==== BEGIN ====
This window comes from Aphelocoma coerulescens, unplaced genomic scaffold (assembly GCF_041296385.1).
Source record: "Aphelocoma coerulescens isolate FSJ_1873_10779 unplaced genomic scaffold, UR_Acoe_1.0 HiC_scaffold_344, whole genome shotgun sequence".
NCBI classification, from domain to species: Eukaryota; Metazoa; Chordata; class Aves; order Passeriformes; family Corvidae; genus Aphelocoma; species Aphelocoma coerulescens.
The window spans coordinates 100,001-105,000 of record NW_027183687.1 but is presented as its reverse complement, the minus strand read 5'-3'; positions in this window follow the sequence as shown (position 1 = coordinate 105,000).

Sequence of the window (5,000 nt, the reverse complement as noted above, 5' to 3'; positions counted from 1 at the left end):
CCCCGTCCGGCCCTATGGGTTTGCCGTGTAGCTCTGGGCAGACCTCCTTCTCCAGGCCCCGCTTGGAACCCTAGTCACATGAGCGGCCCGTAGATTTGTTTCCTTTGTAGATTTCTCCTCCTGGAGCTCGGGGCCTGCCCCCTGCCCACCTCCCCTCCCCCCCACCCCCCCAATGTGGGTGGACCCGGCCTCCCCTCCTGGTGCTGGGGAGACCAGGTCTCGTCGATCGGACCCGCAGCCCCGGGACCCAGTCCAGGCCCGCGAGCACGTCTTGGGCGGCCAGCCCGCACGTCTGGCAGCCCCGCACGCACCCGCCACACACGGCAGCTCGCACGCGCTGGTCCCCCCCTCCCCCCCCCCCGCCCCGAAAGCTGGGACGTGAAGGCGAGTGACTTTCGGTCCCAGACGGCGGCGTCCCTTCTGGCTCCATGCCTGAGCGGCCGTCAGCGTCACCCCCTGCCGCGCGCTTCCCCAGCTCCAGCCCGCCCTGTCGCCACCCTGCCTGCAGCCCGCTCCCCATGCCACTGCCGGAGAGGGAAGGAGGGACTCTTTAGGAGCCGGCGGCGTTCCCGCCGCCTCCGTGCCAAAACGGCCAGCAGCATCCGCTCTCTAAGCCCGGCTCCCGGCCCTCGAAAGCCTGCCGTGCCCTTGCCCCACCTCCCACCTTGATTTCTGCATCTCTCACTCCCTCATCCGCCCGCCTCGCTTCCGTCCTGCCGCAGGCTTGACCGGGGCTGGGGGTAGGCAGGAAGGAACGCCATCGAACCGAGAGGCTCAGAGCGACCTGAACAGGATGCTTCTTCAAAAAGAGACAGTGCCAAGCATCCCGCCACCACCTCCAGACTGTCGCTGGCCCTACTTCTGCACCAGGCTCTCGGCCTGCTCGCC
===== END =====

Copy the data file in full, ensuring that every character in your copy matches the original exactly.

This window comes from Aphelocoma coerulescens, unplaced genomic scaffold (assembly GCF_041296385.1).
Source record: "Aphelocoma coerulescens isolate FSJ_1873_10779 unplaced genomic scaffold, UR_Acoe_1.0 HiC_scaffold_344, whole genome shotgun sequence".
NCBI classification, from domain to species: Eukaryota; Metazoa; Chordata; class Aves; order Passeriformes; family Corvidae; genus Aphelocoma; species Aphelocoma coerulescens.
The window spans coordinates 100,001-105,000 of record NW_027183687.1 but is presented as its reverse complement, the minus strand read 5'-3'; positions in this window follow the sequence as shown (position 1 = coordinate 105,000).

Sequence of the window (5,000 nt, the reverse complement as noted above, 5' to 3'; positions counted from 1 at the left end):
CCCCGTCCGGCCCTATGGGTTTGCCGTGTAGCTCTGGGCAGACCTCCTTCTCCAGGCCCCGCTTGGAACCCTAGTCACATGAGCGGCCCGTAGATTTGTTTCCTTTGTAGATTTCTCCTCCTGGAGCTCGGGGCCTGCCCCCTGCCCACCTCCCCTCCCCCCCACCCCCCCAATGTGGGTGGACCCGGCCTCCCCTCCTGGTGCTGGGGAGACCAGGTCTCGTCGATCGGACCCGCAGCCCCGGGACCCAGTCCAGGCCCGCGAGCACGTCTTGGGCGGCCAGCCCGCACGTCTGGCAGCCCCGCACGCACCCGCCACACACGGCAGCTCGCACGCGCTGGTCCCCCCCTCCCCCCCCCCCGCCCCGAAAGCTGGGACGTGAAGGCGAGTGACTTTCGGTCCCAGACGGCGGCGTCCCTTCTGGCTCCATGCCTGAGCGGCCGTCAGCGTCACCCCCTGCCGCGCGCTTCCCCAGCTCCAGCCCGCCCTGTCGCCACCCTGCCTGCAGCCCGCTCCCCATGCCACTGCCGGAGAGGGAAGGAGGGACTCTTTAGGAGCCGGCGGCGTTCCCGCCGCCTCCGTGCCAAAACGGCCAGCAGCATCCGCTCTCTAAGCCCGGCTCCCGGCCCTCGAAAGCCTGCCGTGCCCTTGCCCCACCTCCCACCTTGATTTCTGCATCTCTCACTCCCTCATCCGCCCGCCTCGCTTCCGTCCTGCCGCAGGCTTGACCGGGGCTGGGGGTAGGCAGGAAGGAACGCCATCGAACCGAGAGGCTCAGAGCGACCTGAACAGGATGCTTCTTCAAAAAGAGACAGTGCCAAGCATCCCGCCACCACCTCCAGACTGTCGCTGGCCCTACTTCTGCACCAGGCTCTCGGCCTGCTCGCC